There has been much press coverage of the change in the last week about the change in Japanese leadership from the Liberal Democratic Party [LDP], which had ruled Japan since 1955, to the Democratic Party of Japan [DPJ].  The change was brought about by the Japanese voters’ angst about living standards and their feeling of insecurity about the future.

Over the last few decades in Japan, the LDP ignored the problems within the Japanese banking system and the over-leverage in real estate (in the 1980’s).  This culminated in a real estate and asset bubble in the 1980’s.  After the bubble burst and the economy stopped growing, the LDP repeatedly bungled the recovery of the Japanese economy and never addressed the root causes of the crisis in the banking system.  Instead,the LDP’s response was to use their political machine to promote government borrowing and spending on public works projects roads, bridges, post offices, and many wasteful programs to support the agriculture industry.  Of course, agricultural and construction industries were long time powerful supporters of the LDP. 
In our opinion, the primary mistake of the LDP was that THE BANKING SYSTEM WAS NOT PURGED OF BAD LOANS.
And much of the malaise in the Japanese economy can be traced to a banking system that never wrote off bad loans and recapitalized with new stock offerings.  Zombie banks were allowed to continue operating without admitting mistakes, and without pressuring companies to go bankrupt, thus the financial system was weak and ineffectual.  Even the accountants caved in to political pressure and allowed bad loans to stay on the books as possibly collectible. This of course was pure fantasy.  Because they were stuck with bad loans they did not write off, Japanese banks could not lend money for the creation of new companies or the expansion of old ones.  Without loans to provide capital for growth new jobs could not be created.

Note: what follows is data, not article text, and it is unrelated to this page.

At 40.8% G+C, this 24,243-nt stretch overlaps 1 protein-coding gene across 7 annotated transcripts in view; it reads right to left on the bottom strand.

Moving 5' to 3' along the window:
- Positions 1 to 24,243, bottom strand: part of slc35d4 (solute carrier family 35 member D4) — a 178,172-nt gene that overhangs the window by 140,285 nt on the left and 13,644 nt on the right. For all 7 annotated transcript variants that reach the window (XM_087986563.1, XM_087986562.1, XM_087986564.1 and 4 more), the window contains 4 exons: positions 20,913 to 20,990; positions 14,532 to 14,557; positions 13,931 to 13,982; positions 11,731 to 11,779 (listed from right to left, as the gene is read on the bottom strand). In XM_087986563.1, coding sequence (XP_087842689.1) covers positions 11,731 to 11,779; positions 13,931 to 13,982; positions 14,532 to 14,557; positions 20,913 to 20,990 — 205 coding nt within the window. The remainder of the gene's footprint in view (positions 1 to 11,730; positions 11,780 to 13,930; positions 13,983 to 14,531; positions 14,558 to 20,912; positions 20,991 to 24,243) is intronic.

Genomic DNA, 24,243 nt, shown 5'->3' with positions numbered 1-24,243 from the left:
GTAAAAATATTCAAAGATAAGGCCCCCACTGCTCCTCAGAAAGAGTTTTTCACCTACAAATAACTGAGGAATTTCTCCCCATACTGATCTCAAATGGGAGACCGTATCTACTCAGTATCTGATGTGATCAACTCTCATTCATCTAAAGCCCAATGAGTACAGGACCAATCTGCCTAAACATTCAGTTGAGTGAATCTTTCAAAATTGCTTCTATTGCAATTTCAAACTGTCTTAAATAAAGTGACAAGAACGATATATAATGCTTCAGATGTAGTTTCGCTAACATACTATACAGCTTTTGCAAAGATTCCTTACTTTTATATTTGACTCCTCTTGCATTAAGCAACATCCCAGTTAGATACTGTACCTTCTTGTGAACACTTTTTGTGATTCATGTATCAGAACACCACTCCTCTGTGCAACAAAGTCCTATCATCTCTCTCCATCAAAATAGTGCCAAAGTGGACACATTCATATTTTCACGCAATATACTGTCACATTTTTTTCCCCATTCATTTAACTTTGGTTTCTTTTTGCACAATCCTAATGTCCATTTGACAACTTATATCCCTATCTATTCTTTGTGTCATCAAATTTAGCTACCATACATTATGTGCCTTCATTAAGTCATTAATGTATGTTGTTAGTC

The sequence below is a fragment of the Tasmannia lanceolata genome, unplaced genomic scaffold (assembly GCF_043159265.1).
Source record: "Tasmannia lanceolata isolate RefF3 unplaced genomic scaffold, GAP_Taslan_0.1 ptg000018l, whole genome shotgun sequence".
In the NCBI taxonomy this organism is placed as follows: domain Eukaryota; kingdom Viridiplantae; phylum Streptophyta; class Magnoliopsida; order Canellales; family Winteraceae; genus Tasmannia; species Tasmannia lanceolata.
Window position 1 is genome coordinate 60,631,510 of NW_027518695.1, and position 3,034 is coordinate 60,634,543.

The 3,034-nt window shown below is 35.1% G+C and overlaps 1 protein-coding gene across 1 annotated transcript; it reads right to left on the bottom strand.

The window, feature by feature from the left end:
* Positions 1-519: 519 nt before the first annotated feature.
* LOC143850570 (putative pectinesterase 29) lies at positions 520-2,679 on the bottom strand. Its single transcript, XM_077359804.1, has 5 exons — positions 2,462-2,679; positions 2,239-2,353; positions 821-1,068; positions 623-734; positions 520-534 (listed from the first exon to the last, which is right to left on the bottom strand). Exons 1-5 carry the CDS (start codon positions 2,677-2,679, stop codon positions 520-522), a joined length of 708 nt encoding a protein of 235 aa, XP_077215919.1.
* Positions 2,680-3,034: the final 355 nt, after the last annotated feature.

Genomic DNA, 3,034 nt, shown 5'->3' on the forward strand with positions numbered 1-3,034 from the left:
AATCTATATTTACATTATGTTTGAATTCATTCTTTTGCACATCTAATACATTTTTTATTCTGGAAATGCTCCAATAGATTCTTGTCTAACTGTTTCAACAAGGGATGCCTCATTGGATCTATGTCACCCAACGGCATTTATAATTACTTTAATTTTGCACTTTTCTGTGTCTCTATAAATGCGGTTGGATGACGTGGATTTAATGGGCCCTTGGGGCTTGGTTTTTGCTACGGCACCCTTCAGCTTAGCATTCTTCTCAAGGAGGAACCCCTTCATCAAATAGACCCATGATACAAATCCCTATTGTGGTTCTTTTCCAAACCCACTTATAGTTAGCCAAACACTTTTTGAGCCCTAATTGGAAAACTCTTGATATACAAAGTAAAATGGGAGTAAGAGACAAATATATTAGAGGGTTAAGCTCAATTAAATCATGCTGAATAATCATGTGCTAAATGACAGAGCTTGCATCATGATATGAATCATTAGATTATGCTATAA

The economy stagnated and the stock market, after peaking in late 1989 at about 39,000, closed last month at about 10,500. After almost 20 years of stagnation, the public voted to throw the LDP out.
We hope that the DPJ can do something to better the situation in Japan, but it remains to be seen if they will be successful.

In banking and as in all businesses, it is better to admit mistakes and take the steps necessary to correct them.  We are concerned that accountants in the U.S. and Europe are succumbing to the same type of pressure as Japan’s accountants, they are allowing bad loans to be classified as potentially collectible on the financial statements of their banks.  For this and other reasons, we have been predicting slow economic growth in Europe and the U.S. for the next five years. 
We are hopeful that The U.S. and Europe will allow the banks to write off bad paper and once again recapitalize to make new loans.  As of now we have not seen enough of this to make a large positive impact.
In addition, regulations should be implemented to encourage less speculation in derivatives and other exotic instruments by banks, and to encourage more basic banking. But banks and politicians on both continents seem to be focused on avoiding both the reform of exotic instruments and a return to basic lending.
In our opinion, quick action to strengthen the banking system is still needed otherwise both the U.S. and Europe will enter a much longer period of economic malaise than is necessary.
Why has the Chinese stock market been such a good investment for the ten months and why do Chinese investors continue to push it higher?
Presumably, Chinese investors believe in the long term growth of the Chinese economy, and that Chinese companies can grow their earnings at a rapid rate for several years to come.  We concur.
There may be other reasons for their increasing stock market investments as well.  We know that many Chinese are now millionaires; China has more millionaires than the U.S.  We also know that many more become millionaires with each passing day.  Let us examine some of the investment alternatives for Chinese Investors.  Traditionally, the wealthy in mainland China have had few alternatives for investment.  If you are a wealthy Chinese looking to invest excess cash, your options are as follows:  1) a second or multiple homes which can be rented out.  2) Stocks.  3) Gold and silver in coins or bars.